# elementary database design

I'm doing a little side-project in php and SQL to get my feet wet with databases. I don't have any formal training in databases, I just have a working knowledge of SQL.

I plan to track Objects in an object table, and Properties in a property table. Suppose there are 100 properties, but that will probably expand in the future. Both of these tables would only need two columns.

Naively, I would record which objects have which properties in a table whose columns are the Property IDS and rows are the Object ids. The entries would simply be boolean "true/false/null" depending on if the object is known to have or lack the property. Whenever a new object is added, one row with its 100 columns would need to be added. When a new property is added, one column with a row for each object must be added.

However, I have read before that if you're worrying about how many columns there are, you have a design problem. An alternate table was suggested to me by a friend. It would have three columns, and an entry would just consist of the Object ID, Property ID and the corresponding boolean. In this scheme, adding a new object would necessitate adding 100 new rows to this table.

Can someone clarify which of the two designs is better and why? Is having a lot of columns more problematic than having a lot of rows for some reason?

I would be entirely unsurprised if this were a duplicate question, and I appreciate your help in pointing out the right question for me, in that case. Thanks!

-
100 columns? I can't possibly see why you would need this many columns. Working knowledge of SQL doesn't really help with database design. Look into database normalization and relational models –  FreshPrinceOfSO Feb 3 '13 at 16:05
@njk I'm hoping not to use that many, I'm just saying from a beginner's point of view, an $n\times m$ grid is the easiest way to envision recording the status of $m$ properties on $n$ objects. I realize it is probably better stored in a different manner. –  rschwieb Feb 3 '13 at 21:27

This seems to be a Many-to-Many relationship because an object can have many properties and at the same time property belongs many objects. (Right? I hope so) My suggested database schema would be

Table Object

• ObjectID (PK)
• ObjectName (Unique)

Table Property

• PropertyID (PK)
• PropertyName (Unique)

Table Object_Property (this is a mapping table)

• ObjectID (FK)
• PropertyID (FK)

Example Records and Queries,

-
Yes, many-to-many. Thanks also for including info on how the keys would be chosen! This is very helpful... –  rschwieb Feb 3 '13 at 17:39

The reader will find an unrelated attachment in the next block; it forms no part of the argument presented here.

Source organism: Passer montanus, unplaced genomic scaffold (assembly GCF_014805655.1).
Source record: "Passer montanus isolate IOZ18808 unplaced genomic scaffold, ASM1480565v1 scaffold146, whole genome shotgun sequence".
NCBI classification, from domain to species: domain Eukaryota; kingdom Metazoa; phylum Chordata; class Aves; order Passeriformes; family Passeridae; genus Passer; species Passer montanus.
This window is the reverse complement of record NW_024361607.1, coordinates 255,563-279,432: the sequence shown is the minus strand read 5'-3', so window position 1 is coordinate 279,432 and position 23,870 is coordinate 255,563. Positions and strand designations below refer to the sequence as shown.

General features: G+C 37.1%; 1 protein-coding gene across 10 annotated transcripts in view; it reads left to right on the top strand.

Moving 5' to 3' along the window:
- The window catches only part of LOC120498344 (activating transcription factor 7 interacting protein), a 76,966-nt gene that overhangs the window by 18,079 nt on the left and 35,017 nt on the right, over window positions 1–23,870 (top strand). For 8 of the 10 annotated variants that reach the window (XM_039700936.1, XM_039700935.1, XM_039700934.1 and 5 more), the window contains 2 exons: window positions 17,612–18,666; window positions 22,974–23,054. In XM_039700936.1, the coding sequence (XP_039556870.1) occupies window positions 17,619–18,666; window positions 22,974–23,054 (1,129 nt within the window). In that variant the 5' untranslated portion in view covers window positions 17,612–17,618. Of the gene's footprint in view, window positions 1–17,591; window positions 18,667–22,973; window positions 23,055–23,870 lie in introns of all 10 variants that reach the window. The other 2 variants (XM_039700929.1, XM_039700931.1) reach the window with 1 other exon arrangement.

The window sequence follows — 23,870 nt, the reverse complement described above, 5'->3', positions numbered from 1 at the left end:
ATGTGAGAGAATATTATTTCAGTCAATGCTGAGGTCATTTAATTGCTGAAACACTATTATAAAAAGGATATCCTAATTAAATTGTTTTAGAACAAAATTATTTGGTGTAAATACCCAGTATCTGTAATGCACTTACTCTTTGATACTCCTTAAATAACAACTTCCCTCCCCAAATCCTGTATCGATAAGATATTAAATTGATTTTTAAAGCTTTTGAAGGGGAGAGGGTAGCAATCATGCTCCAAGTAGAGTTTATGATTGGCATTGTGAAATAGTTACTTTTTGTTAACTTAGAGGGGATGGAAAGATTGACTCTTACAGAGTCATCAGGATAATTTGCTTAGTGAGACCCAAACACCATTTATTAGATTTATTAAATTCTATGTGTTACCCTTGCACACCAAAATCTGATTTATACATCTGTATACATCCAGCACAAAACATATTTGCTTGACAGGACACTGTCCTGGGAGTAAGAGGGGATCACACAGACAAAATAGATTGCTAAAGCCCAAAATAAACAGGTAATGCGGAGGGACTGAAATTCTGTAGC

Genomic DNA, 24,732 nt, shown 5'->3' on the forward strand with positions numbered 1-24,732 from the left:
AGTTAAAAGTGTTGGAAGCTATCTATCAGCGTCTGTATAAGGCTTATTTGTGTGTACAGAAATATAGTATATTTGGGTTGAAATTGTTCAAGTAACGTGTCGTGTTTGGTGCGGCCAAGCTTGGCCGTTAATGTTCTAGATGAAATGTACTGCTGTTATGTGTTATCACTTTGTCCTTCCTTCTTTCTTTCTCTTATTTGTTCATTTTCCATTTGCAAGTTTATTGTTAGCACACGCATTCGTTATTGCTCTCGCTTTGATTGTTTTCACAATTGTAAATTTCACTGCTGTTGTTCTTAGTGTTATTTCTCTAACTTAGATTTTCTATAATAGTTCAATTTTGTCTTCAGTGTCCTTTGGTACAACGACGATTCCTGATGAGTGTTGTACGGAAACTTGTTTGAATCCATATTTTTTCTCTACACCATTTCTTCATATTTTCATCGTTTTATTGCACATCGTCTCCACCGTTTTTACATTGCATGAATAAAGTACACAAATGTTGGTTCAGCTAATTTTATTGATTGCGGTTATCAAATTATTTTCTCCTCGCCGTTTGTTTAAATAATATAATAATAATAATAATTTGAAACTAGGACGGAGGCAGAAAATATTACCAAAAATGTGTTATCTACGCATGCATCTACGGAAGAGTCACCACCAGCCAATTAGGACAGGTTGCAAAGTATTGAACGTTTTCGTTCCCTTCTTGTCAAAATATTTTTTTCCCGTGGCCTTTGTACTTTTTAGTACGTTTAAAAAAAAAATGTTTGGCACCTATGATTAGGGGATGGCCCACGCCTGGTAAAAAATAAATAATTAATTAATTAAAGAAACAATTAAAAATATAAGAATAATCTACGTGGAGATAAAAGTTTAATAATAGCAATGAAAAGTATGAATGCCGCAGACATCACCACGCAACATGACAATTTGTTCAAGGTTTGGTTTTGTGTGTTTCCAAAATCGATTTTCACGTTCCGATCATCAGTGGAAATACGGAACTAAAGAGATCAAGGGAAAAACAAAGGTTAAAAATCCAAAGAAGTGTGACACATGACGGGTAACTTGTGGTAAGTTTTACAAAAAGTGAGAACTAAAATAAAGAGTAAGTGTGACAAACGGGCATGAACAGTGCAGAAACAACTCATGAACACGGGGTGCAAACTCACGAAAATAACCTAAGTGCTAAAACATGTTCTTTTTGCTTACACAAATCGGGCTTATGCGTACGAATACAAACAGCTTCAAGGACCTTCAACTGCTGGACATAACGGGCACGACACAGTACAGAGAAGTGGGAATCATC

You're welcome buddy! –  John Woo Feb 3 '13 at 17:42
Just a quick question: How would the Object_Property table you are proposing can hold the True/False/Null records for each pair involved? When given an ObjectID, I'm going to have a query return the status of all Properties, many of which may be unknown. Would it be a third column in that table? If so, it sounds like you are vouching for the second method I mentioned in the OP. –  rschwieb Feb 3 '13 at 21:30
Wjy would you want to add anothrr column for the status? You can easily check the status through query, have you seen the demo on the fiddle? See the last query on it. –  John Woo Feb 3 '13 at 23:30
Ah, sorry, I had not tried out the link yet. It's a neat little tool :) From what I can read, it looks like for each object you can indicate it has a property, or else you can leave it blank. But really, I think I need to maintain all three possible states: is-a, is-not-a and unknown. As information was gathered, the unknowns would gradually be converted to is-a or is-not-a. It's possible that there are some unknowns that nobody knows how to fill in. –  rschwieb Feb 3 '13 at 23:39
show 1 more comment

To get started I would suggest that you create as many tables as you have different types of objects and that you go ahead and put the specific properties of each distinct object within the table as a column. If you are building a complex relational database, some of these properties will be pulled out into other tables, but if it is simple, then it should not be a problem.

It is hard to understand what you are doing when you only describe the domain in terms of objects and properties - essentially, with your db, you are creating a logical view of the domain you are representing.

For instance in a simple Orders db, you might have tables for customers, products and orders. The properties of the customer - like name, address & phone might be columns in your customer table. However, you may find it easier to break addresses out into a separate table because you could have a customer who uses the same address as their billing address and their shipping address.

I find it easier to discuss design in more concrete terms. I would worry about perfecting or optimizing your database after you have the basics down and can create a functioning system.

Check out The Pragmatic Programmer on Amazon.

-
Sorry... since I have no plans to budget time beyond this project for SQL, it's infeasible for me to get too deep into it. I also can't envision how to take the batch of tables for each object and then query them to see which objects have a certain property. (maybe it's possible but I definitely don't know how to do it :) ) It seems like I would want to relate them in a single table and then query it. –  rschwieb Feb 3 '13 at 21:35